Friday night at the 57th San Francisco International Film Festival, Richard Linklater was awarded with the festival’s Founder’s Directing Award. It’s a fitting year for the director to receive the award given that his 12 years in the making “Boyhood” finally made its debut in January at Sundance (which we reviewed here). It’s an incredible accomplishment, especially given how many films he’s created over that same span, and the San Francisco Film Society (the organization that runs SFIFF) took the opportunity to recognize this fact while simultaneously presenting a screening of “Boyhood.”
During a hilarious on-stage interview by actress Parker Posey, the two reminisced about the production of Linklater’s “Dazed and Confused” which Posey performed in. Speaking on the roots of his reliance on collaboration, Linklater revealed, “I remember holding the script and saying, ‘Hey, we do this script as written, the movie is gonna suck. Fire the writer.’ Even though I was the writer.” After circling the memories of their shared film, Posey prompted the director to open up about his decades-long career as a filmmaker.
In his early years, Linklater fancied himself more a writer than a filmmaker. But once hypnotized by the power of cinema, his aim shifted to conceiving ideas for movies instead of books. Before he even attempted creating a film he was considering the potential for new cinematic forms, a few of which did indeed become films. Considering the genesis of his career, Linklater said, “I think in my film life the two ideas that were the most out there hit me in 1983 or ’84… I remember driving late at night thinking, ‘Why couldn’t you just make a movie that went from one person to the next and the next?’ And I got to think about that for 5 or 6 years until I finally made that movie.”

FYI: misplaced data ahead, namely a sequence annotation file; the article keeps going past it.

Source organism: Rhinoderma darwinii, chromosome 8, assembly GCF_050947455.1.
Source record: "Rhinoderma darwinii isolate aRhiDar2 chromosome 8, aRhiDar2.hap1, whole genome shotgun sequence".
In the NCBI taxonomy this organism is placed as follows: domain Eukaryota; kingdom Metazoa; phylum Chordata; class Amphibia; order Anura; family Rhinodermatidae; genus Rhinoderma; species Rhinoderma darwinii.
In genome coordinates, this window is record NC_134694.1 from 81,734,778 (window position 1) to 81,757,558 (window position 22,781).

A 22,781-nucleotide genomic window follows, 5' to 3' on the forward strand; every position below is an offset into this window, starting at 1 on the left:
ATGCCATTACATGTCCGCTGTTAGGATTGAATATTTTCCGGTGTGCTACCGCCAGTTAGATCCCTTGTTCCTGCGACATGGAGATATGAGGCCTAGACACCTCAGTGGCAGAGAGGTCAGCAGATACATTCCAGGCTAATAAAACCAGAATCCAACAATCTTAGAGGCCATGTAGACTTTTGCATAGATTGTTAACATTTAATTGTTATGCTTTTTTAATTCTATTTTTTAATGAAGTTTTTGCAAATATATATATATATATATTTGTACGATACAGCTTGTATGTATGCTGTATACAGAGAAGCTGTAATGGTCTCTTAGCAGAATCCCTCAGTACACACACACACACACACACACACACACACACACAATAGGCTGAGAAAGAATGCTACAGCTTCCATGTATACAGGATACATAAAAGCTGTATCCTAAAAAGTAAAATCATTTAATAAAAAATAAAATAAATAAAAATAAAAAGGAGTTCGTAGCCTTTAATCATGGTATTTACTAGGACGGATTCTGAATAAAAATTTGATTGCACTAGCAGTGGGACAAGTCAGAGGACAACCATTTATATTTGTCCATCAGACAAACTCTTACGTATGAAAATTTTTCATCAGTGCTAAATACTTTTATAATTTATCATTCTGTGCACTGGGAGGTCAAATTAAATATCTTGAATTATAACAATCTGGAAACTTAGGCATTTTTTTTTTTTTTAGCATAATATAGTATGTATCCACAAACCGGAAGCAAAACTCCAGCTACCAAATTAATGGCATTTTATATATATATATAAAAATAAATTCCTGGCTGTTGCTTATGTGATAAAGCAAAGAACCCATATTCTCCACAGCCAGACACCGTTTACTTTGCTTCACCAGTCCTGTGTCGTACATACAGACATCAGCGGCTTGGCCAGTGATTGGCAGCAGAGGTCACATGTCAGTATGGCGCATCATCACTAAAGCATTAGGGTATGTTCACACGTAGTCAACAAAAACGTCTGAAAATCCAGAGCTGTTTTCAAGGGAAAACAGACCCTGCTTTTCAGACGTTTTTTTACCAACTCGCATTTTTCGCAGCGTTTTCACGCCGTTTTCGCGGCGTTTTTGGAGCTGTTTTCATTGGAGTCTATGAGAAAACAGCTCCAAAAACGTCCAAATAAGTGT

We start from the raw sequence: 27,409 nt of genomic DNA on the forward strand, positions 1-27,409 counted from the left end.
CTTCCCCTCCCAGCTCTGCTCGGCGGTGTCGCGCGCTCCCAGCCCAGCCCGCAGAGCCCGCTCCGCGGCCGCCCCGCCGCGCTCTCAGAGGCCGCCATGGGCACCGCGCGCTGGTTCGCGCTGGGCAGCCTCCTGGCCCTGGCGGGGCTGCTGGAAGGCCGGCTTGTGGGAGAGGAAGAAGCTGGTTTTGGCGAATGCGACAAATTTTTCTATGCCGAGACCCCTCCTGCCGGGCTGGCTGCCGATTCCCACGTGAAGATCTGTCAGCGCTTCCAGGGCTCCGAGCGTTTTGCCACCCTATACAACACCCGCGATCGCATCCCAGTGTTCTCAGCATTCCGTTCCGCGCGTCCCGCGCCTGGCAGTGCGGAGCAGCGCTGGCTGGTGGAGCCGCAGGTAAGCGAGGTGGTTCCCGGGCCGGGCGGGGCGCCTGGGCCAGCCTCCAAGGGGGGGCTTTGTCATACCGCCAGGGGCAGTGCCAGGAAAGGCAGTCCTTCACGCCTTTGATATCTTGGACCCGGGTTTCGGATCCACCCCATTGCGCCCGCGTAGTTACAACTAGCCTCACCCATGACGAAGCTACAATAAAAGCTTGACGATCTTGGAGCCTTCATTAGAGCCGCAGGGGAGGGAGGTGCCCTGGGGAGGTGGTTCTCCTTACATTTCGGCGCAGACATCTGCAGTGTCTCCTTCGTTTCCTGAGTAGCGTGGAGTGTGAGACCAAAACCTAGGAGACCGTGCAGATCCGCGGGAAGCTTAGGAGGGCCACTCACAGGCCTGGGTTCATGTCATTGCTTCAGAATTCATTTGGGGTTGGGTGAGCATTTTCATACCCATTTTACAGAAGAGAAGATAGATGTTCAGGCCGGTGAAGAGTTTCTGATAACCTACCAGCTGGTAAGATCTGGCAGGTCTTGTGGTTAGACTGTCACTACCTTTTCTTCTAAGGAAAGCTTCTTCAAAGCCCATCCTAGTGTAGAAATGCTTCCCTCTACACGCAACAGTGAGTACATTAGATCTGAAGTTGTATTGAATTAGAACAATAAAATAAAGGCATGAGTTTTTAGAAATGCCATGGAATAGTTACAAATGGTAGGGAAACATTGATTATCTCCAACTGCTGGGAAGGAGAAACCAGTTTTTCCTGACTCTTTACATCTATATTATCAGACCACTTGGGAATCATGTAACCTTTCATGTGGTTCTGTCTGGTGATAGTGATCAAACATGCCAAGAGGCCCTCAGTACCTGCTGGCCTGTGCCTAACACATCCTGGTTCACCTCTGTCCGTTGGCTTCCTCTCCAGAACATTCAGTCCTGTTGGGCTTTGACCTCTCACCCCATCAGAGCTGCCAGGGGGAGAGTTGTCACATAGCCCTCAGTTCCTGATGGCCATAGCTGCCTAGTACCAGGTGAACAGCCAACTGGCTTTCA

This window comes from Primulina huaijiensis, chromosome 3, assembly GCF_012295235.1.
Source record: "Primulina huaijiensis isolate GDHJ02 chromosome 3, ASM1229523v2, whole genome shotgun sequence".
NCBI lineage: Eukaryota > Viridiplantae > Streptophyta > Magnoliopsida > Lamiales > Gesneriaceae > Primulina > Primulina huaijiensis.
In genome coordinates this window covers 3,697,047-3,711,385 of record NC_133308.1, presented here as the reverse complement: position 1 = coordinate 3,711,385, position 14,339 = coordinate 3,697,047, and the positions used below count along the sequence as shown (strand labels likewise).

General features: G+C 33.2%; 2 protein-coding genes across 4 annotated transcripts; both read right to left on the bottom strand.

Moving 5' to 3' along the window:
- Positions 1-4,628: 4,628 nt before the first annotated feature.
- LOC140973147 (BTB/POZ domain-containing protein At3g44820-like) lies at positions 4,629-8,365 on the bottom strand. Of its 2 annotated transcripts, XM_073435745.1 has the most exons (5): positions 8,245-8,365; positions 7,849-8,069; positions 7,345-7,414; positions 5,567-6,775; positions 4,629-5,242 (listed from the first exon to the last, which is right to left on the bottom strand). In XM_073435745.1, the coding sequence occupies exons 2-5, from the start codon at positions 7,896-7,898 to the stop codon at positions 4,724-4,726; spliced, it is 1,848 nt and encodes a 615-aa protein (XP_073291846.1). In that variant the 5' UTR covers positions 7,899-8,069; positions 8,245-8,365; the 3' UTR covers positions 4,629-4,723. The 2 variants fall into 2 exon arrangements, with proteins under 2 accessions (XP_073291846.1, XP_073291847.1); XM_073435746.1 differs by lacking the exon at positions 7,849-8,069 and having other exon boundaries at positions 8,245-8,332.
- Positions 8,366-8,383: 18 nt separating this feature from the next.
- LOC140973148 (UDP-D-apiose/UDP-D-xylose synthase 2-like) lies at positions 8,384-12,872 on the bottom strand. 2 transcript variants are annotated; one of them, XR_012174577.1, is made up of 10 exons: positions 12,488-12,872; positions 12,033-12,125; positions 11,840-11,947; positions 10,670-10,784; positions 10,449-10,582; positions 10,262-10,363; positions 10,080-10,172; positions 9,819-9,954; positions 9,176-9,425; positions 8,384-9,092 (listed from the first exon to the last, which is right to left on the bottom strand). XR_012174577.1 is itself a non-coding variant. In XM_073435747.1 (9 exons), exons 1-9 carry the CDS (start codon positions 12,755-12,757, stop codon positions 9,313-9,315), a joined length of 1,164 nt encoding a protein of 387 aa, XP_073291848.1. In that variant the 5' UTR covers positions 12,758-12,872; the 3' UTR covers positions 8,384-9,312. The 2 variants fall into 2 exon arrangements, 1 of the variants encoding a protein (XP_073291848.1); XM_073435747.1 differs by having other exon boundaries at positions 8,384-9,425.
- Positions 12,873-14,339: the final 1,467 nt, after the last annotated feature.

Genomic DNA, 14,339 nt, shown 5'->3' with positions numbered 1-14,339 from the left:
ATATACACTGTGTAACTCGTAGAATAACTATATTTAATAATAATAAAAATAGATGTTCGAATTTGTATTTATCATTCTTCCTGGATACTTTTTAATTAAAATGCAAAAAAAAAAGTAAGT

So one of those two big ideas born in a young Linklater’s head was of course “Slacker” his 1991 feature drifting around Austin, Texas with a collection of memorable characters. The other he identified as “Boyhood,” wryly adding, “So that’s it. I’ve had two good cinematic thoughts all these years.”
On the topic of what he refers to as “The Accidental Trilogy”—the Ethan Hawke and Julie Delpy starring “Before Sunrise/Sunset/Midnight”—Linklater left the door open for a future in the series. On one hand, the “Before” sequels were ignited by the production of “Waking Life” as well as “Boyhood.” Linklater explained, “I think what happened was they came in and did a few days on ‘Waking Life.’ Arguably the same characters… It kind of gave us some confidence. But actually, “Boyhood” enforced us committing.”
Given that the production of “Boyhood” is now complete, there may be less frequent opportunities for ideas to organically develop. However, Linklater’s own life experience has long been useful for foretelling where the story of Jesse and Celine might lead. Anticipating what must be one of his most frequently received questions, the director said, “If you were to ask if there was going to be another one I’d say, ‘Not right now.’ Life has to go on for a while.” And then after a falsely conclusive pause, “I’m not being totally honest… I’m older than them. On the first I was in my early 30s doing a film about people in their early 20s. They were that age. So I’m pulling out of them where they are at that moment and I’m looking back. And I knew that this last one, ‘Before Midnight,’ would have to be kind of domestic.”
It sounds like we definitely could get another glance at Jesse and Celine’s life, but we might have to wait until Linklater clocks in some life experiences worthy of their “accidental” series. With “Boyhood” wrapped, he might actually find the time to do so.